From linear optical quantum computing to Heisenberg-limited interferometry
Journal of Optics B 6, S796-S800 (2004)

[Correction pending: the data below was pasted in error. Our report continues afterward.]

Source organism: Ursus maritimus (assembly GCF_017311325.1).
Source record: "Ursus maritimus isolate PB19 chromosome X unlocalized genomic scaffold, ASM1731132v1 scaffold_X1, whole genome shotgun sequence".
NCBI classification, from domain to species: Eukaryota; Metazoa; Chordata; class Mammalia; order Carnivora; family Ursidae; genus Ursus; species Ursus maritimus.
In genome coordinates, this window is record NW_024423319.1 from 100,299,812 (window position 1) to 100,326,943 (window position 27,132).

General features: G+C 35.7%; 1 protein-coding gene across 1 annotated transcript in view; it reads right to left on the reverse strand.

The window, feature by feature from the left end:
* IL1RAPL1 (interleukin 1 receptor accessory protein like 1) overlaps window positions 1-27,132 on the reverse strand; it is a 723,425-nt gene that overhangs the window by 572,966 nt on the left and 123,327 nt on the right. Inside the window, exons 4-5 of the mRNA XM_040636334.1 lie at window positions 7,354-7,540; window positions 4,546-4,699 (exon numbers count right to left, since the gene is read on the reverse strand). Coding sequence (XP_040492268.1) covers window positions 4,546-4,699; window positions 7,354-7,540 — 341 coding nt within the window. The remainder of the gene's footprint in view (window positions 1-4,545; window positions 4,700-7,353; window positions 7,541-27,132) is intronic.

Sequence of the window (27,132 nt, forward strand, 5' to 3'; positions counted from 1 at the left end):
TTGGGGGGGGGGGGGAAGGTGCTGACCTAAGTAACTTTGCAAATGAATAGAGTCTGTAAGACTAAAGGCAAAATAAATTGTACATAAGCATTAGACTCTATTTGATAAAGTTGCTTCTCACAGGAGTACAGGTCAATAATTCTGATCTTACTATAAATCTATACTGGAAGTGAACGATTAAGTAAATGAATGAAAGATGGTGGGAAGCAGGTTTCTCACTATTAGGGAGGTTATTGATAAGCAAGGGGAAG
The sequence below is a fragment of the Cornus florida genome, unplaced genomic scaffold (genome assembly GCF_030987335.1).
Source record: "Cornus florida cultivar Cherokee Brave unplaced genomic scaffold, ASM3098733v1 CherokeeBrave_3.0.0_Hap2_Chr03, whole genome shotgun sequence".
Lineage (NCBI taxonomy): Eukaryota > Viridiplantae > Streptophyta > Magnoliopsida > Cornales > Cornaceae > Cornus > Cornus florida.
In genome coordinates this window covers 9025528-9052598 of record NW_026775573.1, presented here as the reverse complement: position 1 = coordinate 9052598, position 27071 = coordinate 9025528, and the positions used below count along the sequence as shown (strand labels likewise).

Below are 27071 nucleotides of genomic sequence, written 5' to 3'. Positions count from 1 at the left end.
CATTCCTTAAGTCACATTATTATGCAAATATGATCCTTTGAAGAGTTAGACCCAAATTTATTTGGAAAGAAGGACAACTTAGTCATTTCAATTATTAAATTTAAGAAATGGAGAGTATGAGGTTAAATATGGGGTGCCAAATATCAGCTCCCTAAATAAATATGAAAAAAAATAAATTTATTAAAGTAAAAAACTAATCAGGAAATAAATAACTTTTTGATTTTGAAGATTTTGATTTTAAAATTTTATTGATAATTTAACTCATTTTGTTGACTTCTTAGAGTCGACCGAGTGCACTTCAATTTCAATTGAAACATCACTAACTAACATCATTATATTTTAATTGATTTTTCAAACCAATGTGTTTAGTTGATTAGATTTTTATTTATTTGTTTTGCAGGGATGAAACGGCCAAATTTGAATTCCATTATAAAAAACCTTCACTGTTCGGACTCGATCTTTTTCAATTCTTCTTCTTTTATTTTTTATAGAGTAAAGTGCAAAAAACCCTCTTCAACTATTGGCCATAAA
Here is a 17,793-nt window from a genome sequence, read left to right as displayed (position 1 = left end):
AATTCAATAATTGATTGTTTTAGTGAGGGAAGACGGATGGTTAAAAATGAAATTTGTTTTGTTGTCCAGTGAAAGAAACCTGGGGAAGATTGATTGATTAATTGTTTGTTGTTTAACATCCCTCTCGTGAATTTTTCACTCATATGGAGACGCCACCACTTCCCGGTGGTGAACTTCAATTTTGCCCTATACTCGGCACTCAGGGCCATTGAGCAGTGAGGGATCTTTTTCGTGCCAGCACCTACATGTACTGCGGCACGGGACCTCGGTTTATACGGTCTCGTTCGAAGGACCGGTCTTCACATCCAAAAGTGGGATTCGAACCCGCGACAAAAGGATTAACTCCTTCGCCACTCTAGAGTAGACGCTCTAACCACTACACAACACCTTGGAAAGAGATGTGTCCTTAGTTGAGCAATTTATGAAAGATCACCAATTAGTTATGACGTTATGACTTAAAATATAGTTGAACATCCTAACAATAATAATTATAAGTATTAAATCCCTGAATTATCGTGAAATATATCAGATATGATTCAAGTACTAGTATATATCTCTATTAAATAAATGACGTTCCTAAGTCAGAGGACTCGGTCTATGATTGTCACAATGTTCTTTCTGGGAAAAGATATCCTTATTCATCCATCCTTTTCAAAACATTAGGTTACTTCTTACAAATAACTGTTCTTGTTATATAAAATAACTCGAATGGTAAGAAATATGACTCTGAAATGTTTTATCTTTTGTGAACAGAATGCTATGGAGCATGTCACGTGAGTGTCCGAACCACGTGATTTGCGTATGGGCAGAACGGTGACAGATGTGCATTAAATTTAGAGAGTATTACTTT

The working principles of linear optical quantum computing are based on photodetection, namely, projective measurements. The use of photodetection can provide efficient nonlinear interactions between photons at the single-photon level, which is technically problematic otherwise. We report an application of such a technique to prepare quantum correlations as an important resource for Heisenberg-limited optical interferometry, where the sensitivity of phase measurements can be improved beyond the usual shot-noise limit. Furthermore, using such nonlinearities, optical quantum nondemolition measurements can now be carried out at the single-photon level.